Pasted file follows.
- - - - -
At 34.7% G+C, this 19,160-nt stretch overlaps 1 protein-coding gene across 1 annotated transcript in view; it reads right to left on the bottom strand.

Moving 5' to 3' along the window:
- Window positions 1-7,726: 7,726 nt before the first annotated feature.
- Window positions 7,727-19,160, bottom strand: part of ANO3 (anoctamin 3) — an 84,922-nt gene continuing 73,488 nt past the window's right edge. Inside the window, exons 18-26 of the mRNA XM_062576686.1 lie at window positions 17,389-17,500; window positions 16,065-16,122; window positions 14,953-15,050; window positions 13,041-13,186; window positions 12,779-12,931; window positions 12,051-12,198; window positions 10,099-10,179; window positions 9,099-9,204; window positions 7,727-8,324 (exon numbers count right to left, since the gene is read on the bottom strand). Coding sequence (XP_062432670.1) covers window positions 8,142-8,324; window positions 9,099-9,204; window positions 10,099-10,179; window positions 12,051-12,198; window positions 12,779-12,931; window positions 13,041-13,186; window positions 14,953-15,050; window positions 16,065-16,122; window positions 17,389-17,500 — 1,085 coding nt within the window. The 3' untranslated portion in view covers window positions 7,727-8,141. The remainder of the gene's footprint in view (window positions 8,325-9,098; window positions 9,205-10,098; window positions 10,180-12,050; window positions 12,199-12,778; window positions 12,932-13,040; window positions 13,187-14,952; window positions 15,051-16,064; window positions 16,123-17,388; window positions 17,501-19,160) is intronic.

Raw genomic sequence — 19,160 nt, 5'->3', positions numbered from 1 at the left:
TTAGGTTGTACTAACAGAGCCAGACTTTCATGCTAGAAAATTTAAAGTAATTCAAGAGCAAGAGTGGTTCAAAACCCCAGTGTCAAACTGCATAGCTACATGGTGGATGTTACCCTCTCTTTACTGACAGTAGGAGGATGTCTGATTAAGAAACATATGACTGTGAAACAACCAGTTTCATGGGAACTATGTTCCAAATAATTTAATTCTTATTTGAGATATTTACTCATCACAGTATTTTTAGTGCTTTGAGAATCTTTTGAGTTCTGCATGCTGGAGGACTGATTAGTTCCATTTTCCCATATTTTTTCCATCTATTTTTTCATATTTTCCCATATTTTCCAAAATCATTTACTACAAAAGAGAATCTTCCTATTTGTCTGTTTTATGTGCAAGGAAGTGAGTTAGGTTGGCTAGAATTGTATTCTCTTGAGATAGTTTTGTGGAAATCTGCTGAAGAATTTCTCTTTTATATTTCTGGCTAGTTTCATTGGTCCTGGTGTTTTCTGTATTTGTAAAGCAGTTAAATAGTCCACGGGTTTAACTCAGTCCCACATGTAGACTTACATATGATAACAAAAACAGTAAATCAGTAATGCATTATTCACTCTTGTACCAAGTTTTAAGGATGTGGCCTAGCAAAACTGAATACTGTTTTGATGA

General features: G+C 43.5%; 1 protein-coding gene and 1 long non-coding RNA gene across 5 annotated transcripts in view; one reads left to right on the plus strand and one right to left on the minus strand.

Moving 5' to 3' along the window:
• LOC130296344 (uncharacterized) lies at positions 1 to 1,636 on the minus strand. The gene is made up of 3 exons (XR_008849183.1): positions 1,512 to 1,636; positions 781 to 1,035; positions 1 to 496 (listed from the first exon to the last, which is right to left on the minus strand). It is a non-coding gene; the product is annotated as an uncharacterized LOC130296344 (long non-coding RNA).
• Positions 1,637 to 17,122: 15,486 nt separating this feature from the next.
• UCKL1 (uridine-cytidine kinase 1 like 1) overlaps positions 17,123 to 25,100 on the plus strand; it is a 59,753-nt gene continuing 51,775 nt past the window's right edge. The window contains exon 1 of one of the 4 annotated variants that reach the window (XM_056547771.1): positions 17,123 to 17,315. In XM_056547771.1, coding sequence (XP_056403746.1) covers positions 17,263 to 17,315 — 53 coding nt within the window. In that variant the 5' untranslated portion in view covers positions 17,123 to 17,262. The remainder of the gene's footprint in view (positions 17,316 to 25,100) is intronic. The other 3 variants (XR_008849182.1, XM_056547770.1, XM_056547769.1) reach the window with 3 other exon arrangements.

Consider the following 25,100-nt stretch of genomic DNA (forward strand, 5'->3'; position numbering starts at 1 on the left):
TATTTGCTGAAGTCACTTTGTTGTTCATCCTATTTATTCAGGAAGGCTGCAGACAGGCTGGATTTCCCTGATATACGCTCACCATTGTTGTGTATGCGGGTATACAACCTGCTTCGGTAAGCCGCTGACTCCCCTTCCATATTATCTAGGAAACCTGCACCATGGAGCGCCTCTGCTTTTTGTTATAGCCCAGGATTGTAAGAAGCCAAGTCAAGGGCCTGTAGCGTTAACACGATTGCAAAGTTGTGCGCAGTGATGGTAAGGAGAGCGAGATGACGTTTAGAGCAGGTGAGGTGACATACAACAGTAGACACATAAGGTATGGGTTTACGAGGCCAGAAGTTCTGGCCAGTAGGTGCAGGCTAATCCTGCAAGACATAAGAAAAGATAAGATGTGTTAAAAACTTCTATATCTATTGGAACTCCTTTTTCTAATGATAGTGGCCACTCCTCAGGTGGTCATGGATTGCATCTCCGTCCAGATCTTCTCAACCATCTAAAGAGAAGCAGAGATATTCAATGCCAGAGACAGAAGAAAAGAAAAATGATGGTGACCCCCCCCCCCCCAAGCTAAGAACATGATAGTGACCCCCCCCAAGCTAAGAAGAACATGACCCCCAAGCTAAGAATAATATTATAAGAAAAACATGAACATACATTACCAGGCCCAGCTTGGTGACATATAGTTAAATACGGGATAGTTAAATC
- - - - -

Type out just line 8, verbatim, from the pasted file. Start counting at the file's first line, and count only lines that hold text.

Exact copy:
Moving 5' to 3' along the window: